The Historical Mirror; Or, Biographical Miscellany, for the Instruction and Entertainment of Youth. in Which Are Exhibited the Most Striking Sentiment

The Historical Mirror; Or, Biographical Miscellany, for the Instruction and Entertainment of Youth. in Which Are Exhibited the Most Striking Sentiment

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This historic book may have numerous typos and missing text. Purchasers can download a free scanned copy of the original book (without typos) from the publisher. Not indexed. Not illustrated. 1776 edition. Excerpt: ...himself, he heard the cause again, with the greatest patience and condescension, and decided it to her entire satisfaction. The fame monarch, when he was besieging the city Metho, had the misfortune to lose his right eye by an arrow which was shot from the walte, and (as appeared from a written paper which had been fastened to it) was designedly aimed at himself: but the anguish of the wound neither lessened his attention to the siege, nor increased his resentment against the inhabitants; for, soon after, he accepted their surrender upon the most favourable able terms, and treated them with the greatest mildness and humanity. valerius. Justin. (9.) Pericles, the most distinguished orator and the ablest statesman of his time, being insulted by one of the rabble in the most scurrilous manner, while he was haranguing the people in the forum, bore the abuse with such admirable patience, .that he not only forebore to retort upon him, but scarcely seemed to hear him. When the business of the day was over, and he was retiring to his own house, the other followed him. through the streets, insulting and reviling him the whole way, in the same manner as before: . but Pericles, instead of chastising him as he deserved, had no sooner entered his door, than he ordered one of his servants (it being then almost dark) to provide a flambeau, and light the gentleman home.--plutarch. (10.). A gentleman of my acquaintance having a nephew of a very choleric temper, of which he was exceedingly desirous to cure him, before he was old enough to experience the ill consequences of it; the method he took, for that purpose, was frequently to lay those consequences. before him in the clearest manner he was able. After persisting in these friendly admonitions a considerable.show more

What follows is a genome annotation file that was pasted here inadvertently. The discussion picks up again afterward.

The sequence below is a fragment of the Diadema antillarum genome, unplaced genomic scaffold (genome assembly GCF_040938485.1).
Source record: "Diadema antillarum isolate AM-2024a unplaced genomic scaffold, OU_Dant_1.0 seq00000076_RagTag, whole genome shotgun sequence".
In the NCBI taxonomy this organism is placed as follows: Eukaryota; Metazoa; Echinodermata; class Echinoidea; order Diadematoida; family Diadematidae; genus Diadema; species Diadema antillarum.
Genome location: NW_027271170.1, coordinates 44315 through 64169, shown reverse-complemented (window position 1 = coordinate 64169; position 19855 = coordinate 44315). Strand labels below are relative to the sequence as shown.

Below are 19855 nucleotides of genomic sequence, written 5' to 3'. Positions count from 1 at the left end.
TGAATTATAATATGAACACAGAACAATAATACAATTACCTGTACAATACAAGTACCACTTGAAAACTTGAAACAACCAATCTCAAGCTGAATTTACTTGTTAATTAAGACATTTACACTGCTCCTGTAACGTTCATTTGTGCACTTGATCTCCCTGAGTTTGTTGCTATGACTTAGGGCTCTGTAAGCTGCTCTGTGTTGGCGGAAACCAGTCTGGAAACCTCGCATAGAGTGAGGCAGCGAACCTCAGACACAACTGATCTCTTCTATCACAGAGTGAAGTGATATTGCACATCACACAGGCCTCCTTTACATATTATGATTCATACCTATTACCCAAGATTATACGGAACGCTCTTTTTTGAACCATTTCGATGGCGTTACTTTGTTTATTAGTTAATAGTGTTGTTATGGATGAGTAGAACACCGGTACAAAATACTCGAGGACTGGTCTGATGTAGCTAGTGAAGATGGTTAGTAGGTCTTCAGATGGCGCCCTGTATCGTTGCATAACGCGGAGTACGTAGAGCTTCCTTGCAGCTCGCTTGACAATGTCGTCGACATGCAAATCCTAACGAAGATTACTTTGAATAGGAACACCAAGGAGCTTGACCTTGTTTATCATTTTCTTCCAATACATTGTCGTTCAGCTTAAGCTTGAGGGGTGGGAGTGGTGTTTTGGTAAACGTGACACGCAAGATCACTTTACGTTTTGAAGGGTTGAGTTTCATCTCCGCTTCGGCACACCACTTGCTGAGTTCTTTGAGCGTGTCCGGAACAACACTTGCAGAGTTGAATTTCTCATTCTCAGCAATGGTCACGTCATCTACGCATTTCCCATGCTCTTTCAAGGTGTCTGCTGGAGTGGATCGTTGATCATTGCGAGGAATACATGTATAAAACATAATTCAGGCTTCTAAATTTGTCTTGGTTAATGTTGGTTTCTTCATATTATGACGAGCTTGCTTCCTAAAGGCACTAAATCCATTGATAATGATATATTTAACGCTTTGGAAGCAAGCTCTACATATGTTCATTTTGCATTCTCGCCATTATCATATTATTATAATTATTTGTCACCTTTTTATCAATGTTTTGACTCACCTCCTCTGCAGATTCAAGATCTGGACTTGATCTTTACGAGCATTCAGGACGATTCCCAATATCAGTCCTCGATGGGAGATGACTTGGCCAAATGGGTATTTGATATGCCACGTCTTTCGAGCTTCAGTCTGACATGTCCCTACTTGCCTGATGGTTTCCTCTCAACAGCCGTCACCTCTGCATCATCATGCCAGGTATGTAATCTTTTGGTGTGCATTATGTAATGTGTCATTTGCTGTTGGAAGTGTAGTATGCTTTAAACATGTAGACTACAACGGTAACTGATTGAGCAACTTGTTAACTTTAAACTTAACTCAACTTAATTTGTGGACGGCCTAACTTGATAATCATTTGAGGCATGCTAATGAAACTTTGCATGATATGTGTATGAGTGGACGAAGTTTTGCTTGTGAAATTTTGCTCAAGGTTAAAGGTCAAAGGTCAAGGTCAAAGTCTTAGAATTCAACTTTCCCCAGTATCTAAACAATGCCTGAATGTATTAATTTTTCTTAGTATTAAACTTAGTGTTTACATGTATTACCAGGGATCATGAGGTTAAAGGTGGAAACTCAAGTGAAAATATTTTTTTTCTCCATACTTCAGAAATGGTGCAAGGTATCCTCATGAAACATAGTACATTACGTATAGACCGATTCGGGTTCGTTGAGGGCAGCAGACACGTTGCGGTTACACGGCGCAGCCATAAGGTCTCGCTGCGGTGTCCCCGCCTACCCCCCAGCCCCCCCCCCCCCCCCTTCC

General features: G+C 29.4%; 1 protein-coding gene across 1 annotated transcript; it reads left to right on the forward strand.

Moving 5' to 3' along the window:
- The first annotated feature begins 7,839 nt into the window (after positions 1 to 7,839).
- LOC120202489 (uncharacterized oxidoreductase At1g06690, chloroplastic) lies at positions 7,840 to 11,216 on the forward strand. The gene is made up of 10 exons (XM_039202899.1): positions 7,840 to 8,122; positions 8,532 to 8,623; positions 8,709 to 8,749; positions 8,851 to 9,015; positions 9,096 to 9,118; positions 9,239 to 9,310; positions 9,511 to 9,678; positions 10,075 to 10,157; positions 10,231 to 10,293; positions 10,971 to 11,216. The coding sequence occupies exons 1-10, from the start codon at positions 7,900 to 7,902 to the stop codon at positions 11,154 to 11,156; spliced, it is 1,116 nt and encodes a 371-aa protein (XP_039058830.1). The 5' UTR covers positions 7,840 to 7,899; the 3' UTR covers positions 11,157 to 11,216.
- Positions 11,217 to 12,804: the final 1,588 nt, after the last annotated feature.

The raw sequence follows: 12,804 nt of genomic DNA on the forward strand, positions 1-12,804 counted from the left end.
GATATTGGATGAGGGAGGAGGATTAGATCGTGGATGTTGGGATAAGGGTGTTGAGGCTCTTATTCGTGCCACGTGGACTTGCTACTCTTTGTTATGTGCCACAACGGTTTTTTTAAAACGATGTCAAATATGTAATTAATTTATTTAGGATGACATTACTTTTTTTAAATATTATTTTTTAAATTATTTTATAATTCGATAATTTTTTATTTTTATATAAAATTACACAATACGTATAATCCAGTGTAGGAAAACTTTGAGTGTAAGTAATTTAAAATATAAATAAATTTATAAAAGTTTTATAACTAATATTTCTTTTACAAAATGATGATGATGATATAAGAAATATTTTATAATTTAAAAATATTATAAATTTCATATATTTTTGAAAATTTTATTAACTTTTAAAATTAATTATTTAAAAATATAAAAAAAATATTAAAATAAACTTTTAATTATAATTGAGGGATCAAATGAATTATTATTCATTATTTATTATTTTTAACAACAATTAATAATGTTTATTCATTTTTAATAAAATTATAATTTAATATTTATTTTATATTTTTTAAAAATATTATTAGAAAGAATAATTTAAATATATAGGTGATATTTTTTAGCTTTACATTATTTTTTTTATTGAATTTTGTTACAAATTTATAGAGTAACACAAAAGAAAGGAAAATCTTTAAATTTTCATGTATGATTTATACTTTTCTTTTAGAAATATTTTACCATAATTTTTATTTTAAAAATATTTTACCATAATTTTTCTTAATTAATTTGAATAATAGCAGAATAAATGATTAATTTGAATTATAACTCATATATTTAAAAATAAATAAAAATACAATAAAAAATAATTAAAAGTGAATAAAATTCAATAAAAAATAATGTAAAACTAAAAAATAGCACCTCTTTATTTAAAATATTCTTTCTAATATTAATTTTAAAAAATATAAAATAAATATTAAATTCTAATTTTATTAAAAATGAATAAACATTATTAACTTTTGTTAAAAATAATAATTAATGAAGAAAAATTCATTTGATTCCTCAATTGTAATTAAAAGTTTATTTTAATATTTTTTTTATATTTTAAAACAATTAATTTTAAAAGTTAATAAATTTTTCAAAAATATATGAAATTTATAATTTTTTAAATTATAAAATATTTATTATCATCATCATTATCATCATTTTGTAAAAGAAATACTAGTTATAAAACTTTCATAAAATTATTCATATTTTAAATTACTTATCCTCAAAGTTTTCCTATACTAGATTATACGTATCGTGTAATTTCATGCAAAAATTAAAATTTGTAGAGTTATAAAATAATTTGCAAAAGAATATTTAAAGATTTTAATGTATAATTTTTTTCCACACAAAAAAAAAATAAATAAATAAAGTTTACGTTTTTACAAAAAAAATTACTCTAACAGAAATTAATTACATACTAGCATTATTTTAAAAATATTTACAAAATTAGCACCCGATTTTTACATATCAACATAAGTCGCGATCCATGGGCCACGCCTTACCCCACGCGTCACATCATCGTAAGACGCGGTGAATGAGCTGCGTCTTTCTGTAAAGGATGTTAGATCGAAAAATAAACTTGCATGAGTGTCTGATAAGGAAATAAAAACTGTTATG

Product details

  • Paperback | 60 pages
  • 189 x 246 x 3mm | 127g
  • Rarebooksclub.com
  • Miami Fl, United States
  • English
  • black & white illustrations
  • 1236678087
  • 9781236678089